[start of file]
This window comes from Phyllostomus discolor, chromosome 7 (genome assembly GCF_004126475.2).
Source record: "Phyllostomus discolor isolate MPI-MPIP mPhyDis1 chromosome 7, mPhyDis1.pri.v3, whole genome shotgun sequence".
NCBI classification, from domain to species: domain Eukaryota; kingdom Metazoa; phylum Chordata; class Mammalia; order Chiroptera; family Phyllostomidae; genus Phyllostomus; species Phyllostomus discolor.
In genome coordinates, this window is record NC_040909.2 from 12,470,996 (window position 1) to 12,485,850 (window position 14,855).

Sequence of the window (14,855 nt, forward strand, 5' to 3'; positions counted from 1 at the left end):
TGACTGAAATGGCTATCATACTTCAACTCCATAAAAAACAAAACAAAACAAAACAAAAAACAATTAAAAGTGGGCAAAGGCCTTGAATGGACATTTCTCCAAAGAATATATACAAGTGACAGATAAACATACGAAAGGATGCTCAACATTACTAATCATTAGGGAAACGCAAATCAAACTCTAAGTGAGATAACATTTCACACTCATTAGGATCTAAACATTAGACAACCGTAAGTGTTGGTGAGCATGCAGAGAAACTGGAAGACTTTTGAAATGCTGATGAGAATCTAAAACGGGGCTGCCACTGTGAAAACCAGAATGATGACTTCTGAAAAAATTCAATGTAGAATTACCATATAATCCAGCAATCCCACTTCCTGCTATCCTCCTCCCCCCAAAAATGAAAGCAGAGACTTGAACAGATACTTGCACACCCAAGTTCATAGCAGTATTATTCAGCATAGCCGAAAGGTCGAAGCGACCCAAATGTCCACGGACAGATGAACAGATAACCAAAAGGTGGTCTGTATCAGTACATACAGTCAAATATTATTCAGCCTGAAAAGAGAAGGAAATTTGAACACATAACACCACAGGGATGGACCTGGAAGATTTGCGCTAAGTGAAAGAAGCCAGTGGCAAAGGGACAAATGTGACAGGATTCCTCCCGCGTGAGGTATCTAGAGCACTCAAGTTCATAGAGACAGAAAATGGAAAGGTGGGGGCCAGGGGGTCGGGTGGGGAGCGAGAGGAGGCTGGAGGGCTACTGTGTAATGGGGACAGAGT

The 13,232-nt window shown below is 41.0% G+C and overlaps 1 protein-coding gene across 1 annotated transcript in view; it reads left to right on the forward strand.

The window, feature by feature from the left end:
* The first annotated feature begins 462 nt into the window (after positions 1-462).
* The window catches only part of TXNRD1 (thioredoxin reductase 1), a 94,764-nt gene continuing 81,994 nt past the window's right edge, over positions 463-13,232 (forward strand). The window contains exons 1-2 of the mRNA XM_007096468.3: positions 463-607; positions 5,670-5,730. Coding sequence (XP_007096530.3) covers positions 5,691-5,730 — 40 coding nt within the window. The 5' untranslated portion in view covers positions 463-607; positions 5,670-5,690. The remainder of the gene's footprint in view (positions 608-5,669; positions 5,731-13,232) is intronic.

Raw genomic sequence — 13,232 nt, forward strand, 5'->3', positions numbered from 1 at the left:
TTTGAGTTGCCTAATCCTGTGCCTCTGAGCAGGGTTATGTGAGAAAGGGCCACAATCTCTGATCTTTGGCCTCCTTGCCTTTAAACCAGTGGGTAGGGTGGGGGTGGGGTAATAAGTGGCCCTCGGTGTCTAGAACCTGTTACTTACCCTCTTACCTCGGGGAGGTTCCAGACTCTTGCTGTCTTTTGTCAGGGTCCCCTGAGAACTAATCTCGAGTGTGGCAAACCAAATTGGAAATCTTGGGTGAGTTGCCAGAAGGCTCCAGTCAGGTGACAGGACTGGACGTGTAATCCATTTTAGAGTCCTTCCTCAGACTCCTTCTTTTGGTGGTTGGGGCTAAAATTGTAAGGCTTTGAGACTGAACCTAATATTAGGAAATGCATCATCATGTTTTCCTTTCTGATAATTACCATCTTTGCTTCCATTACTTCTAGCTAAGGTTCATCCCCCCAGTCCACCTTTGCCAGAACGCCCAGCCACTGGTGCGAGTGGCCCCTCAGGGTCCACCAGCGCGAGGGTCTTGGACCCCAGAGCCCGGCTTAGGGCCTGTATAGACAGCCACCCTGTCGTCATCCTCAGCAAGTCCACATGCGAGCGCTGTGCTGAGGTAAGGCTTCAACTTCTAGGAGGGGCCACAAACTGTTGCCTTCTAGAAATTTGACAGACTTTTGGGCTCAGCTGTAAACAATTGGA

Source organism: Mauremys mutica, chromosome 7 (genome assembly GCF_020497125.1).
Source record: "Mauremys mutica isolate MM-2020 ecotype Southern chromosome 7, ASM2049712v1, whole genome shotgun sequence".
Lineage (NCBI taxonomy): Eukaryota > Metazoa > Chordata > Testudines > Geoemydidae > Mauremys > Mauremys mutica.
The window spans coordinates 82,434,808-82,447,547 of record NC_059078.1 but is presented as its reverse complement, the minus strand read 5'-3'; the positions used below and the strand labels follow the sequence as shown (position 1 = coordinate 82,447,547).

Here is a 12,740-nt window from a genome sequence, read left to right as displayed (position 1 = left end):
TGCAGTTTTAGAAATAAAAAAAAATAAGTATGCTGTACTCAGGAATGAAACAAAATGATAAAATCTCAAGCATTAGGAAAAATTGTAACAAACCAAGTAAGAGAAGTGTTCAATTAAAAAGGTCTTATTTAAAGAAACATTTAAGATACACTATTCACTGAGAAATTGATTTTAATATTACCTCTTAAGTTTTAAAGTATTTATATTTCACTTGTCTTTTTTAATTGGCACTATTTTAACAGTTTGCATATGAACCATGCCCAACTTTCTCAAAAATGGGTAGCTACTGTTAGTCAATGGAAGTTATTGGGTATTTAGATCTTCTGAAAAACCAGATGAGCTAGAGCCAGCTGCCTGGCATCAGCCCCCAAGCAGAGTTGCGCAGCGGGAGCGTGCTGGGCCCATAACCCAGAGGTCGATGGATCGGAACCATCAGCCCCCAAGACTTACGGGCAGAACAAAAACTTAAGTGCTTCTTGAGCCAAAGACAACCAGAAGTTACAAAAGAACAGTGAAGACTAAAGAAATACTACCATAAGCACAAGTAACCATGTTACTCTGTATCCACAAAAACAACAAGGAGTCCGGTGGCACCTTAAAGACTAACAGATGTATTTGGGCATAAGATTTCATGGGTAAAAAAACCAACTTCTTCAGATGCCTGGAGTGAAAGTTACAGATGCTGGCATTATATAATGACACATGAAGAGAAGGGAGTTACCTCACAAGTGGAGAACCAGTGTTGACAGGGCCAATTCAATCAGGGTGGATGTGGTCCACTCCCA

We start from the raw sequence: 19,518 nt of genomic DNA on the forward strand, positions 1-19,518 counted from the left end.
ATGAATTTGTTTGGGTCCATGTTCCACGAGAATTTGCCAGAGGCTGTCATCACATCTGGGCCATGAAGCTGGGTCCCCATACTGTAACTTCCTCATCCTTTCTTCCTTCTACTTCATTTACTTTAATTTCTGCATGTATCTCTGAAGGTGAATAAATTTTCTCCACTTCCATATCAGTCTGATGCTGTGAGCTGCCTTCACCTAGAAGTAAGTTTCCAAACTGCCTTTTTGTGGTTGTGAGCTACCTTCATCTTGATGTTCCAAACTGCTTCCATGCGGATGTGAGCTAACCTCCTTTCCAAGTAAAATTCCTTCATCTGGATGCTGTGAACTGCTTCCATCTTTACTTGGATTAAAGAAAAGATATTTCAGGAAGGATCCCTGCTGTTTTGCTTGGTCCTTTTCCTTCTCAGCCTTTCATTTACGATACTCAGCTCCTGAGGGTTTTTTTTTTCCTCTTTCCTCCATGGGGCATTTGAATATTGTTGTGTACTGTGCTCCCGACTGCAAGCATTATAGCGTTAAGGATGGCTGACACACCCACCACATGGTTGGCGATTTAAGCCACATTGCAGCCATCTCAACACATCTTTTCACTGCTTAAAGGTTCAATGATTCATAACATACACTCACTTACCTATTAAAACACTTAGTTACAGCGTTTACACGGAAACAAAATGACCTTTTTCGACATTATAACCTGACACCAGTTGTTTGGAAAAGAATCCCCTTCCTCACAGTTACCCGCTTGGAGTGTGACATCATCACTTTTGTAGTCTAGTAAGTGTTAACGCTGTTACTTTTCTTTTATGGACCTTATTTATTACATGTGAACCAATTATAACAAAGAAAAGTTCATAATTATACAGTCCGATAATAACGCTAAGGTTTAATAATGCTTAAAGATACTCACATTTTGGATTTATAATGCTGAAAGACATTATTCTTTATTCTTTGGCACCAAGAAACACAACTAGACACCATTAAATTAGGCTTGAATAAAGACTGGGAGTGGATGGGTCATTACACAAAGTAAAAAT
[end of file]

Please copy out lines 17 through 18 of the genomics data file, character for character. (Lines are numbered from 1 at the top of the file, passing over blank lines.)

Here is a 12,740-nt window from a genome sequence, read left to right as displayed (position 1 = left end):
TGCAGTTTTAGAAATAAAAAAAAATAAGTATGCTGTACTCAGGAATGAAACAAAATGATAAAATCTCAAGCATTAGGAAAAATTGTAACAAACCAAGTAAGAGAAGTGTTCAATTAAAAAGGTCTTATTTAAAGAAACATTTAAGATACACTATTCACTGAGAAATTGATTTTAATATTACCTCTTAAGTTTTAAAGTATTTATATTTCACTTGTCTTTTTTAATTGGCACTATTTTAACAGTTTGCATATGAACCATGCCCAACTTTCTCAAAAATGGGTAGCTACTGTTAGTCAATGGAAGTTATTGGGTATTTAGATCTTCTGAAAAACCAGATGAGCTAGAGCCAGCTGCCTGGCATCAGCCCCCAAGCAGAGTTGCGCAGCGGGAGCGTGCTGGGCCCATAACCCAGAGGTCGATGGATCGGAACCATCAGCCCCCAAGACTTACGGGCAGAACAAAAACTTAAGTGCTTCTTGAGCCAAAGACAACCAGAAGTTACAAAAGAACAGTGAAGACTAAAGAAATACTACCATAAGCACAAGTAACCATGTTACTCTGTATCCACAAAAACAACAAGGAGTCCGGTGGCACCTTAAAGACTAACAGATGTATTTGGGCATAAGATTTCATGGGTAAAAAAACCAACTTCTTCAGATGCCTGGAGTGAAAGTTACAGATGCTGGCATTATATAATGACACATGAAGAGAAGGGAGTTACCTCACAAGTGGAGAACCAGTGTTGACAGGGCCAATTCAATCAGGGTGGATGTGGTCCACTCCCA